Author takes a nap.
Like a phoenix from our ashes, we rise to announce that Mister Abel Mudge, chymist and druggist, being cut out by “that fellow, Jerry Huggins,” is disgusted with his sex, and has come to the conclusion that womenkind are all deceivers. He abjures love altogether, gives up marmalade at breakfast, turns his mind to scientific pursuits, and sews on his own buttons. Science, dear science, has now all his attentions. Knowledge is the only object worthy of an intelligent man’s consideration. He wonders—Abel Mudge does—how he could ever have thought otherwise. Come to my arms, dear science, and snuff the candles! he “mentally exclaims;” and draws his chair closer to the fire. —The volume he had taken in hand was a volume on chemistry, and the first paragraph he cast his eyes on, was a receipt “To make an artificial earthquake.”
The reader is left in an awful state of wonderment, as to what on earth a receipt in a chemistry book, how
to make an artificial earthquake, has got to do with the loves of Abel Mudge, Jeremy Huggins, and Arabella Crumpton.
The author enjoys the joke, and laughs in his sleeve of sleeves at Abel Mudge, Jeremy Huggins, Arabella Crumpton, and the Reader.
As Macbeth was tempted by the accidental visitation of Duncan “under his battlements,” so was poor Abel incited to evil by the accidental opening of his chymistry book at the recipe to make an artificial earthquake. It was entirely at the instigation of “dear Science,” that he had opened the volume, but ruthless Revenge soon popped his nose in, and changed the whole current of proceedings.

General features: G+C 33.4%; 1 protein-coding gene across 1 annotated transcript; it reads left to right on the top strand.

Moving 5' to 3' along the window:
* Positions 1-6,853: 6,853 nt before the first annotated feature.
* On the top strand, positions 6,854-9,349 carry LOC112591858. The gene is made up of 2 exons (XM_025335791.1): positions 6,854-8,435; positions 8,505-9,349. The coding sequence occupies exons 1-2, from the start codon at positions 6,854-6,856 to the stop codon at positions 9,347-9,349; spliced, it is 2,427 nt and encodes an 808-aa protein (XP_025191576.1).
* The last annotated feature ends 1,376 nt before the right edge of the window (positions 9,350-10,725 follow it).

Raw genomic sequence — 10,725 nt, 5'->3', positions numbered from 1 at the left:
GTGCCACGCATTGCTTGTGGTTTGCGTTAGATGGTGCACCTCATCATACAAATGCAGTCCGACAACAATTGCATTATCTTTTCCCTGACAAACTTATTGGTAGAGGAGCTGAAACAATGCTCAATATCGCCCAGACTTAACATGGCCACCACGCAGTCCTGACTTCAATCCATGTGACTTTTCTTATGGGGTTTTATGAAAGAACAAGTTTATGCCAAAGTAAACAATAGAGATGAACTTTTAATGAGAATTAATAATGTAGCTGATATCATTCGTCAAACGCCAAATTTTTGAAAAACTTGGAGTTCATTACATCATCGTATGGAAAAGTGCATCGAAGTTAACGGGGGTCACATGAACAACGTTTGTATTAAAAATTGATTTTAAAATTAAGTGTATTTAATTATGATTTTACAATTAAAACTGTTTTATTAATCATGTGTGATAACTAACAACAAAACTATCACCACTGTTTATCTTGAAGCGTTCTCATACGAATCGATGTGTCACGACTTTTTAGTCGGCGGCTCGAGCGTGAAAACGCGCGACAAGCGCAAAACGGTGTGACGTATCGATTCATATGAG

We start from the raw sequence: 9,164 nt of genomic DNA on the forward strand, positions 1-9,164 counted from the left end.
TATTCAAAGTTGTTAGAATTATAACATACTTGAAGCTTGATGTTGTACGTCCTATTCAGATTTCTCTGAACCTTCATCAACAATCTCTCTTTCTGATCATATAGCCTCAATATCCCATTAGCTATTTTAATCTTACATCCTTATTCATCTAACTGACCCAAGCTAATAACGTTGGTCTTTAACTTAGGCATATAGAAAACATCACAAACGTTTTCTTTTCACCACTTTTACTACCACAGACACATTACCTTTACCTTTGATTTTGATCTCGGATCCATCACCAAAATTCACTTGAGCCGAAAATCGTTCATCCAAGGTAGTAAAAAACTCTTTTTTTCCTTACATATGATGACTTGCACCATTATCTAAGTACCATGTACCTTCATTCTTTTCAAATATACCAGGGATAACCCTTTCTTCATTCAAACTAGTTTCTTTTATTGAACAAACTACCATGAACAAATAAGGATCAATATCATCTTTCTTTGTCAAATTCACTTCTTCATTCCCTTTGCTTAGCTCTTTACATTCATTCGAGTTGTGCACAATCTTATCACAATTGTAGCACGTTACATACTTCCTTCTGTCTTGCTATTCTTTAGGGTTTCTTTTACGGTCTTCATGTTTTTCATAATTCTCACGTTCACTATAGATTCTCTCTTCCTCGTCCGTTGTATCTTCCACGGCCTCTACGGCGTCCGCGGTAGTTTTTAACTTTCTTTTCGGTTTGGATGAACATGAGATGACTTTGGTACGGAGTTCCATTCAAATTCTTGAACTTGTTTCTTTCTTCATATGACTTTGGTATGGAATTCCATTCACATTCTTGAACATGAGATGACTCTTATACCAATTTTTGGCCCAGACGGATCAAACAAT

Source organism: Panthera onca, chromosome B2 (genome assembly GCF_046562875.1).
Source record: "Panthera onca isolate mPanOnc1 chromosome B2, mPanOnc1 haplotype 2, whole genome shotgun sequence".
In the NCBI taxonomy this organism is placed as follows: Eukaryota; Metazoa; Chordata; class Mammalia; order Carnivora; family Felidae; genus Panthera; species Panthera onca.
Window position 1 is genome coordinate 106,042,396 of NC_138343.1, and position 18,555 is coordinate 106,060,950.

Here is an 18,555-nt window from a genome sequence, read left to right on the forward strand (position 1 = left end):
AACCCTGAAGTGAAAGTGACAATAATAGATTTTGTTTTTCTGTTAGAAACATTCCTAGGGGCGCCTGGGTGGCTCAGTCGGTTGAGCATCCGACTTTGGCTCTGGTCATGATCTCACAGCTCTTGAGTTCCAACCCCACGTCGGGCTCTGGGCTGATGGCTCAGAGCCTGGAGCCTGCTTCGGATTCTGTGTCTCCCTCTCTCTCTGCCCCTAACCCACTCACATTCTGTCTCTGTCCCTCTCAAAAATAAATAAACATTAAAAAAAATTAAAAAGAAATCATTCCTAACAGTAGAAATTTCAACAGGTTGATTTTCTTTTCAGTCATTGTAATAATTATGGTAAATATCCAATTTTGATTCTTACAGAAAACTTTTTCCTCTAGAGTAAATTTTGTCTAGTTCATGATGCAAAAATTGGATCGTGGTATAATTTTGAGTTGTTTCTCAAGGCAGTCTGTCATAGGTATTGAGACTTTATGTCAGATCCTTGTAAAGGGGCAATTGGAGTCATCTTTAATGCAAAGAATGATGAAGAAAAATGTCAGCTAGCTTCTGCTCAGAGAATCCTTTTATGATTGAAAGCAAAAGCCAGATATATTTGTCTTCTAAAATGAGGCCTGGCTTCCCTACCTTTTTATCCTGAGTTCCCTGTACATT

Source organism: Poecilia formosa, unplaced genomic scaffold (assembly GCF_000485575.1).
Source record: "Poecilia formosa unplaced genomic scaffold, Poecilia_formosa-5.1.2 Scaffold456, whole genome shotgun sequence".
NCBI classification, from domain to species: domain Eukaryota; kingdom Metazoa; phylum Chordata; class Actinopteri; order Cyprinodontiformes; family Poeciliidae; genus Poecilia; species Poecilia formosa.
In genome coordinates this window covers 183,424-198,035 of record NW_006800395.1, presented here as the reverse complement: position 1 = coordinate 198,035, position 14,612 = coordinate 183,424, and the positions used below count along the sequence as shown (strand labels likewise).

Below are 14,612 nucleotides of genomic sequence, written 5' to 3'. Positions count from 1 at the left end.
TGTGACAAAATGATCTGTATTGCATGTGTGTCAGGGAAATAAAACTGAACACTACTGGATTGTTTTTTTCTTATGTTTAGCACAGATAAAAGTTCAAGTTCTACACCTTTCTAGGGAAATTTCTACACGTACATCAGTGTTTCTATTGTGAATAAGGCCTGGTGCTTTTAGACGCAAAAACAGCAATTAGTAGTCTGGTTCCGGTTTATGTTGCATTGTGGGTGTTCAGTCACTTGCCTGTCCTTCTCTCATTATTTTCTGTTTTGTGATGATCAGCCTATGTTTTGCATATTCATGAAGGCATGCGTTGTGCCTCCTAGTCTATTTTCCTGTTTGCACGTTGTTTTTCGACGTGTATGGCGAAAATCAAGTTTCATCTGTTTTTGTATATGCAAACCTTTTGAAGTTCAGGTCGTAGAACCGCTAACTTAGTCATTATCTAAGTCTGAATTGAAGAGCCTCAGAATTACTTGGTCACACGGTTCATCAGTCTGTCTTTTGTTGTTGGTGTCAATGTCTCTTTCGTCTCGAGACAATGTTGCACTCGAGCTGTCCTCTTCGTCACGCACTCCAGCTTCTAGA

Now is the gentle reader requested to be in two places at once: firstly, in the grove at the end of the vale, where Arabella and her lover are sitting, as is their wont, on a bank whereon the wild thyme grows, whispering soft nothings (contradicting the adage, that Ex nihilo, nihil fit,) into each others too credulous ears; and, Secondly, in Abel Mudge’s back-laboratory, gloating over the “Receipt to make an artificial earthquake.”
“Will you ever love any other but me?” sighs Jerry Huggins on the bank, with a most walk-the-hospitaL insinuatingness.
“Steel filings, sulphur, nitric acid, lignum vitre, and carburetted hydrogen gas, in equal quantities,” mutters Abel, in his laboratory, by way of retort.
“Never, never, while the stars shine, and the moon sheddeth her light;” whispers the gentle Arabella.
“Bury the ingredients,” murmurs Abel, “two feet beneath the soil, and in two hours they will explode with the force of an earthquake or volano. It is six o’clock! the term has just expired!”
“Oh! — ah!—whew ! — bang ! —rattle !—smash!” Our readers will excuse us being more particular; for we are sure they will at once see (what, therefore, we shall not attempt to describe), how the broken-hearted Abel, tempted by the chymistry book, projected the downfall of the lovers, by blowing them up on the bank where they were in the habit of sitting, billing and cooing of a fine summer’s afternoon; and how, having mixed the steel filings, flower of sulphur, nitric acid, hydrogen gas, and carburetted lignum vitae, in the proper earthquaky proportions, he buried the whole beneath the lovers’ seat two hours before their arrival; and how, punctual to their time, the steel filings, flower-o’-brimstone, acidulated drops of nitre, carbonated aqua vitae, and so forth, blew up with the violence of an earthquake or voleano, and sent Arabella and her lover spinning into the regions where the stars were shining, and the moon shedding her light; to return, alas! to earth only as the sticks of the rockets whose coruscations are over, as the cinder of the meteor whose blaze is done.
The remains of the lovers were buried in one grave, and Abel lived happy ever after.
Moral.—Take care how you jilt chymists and druggists.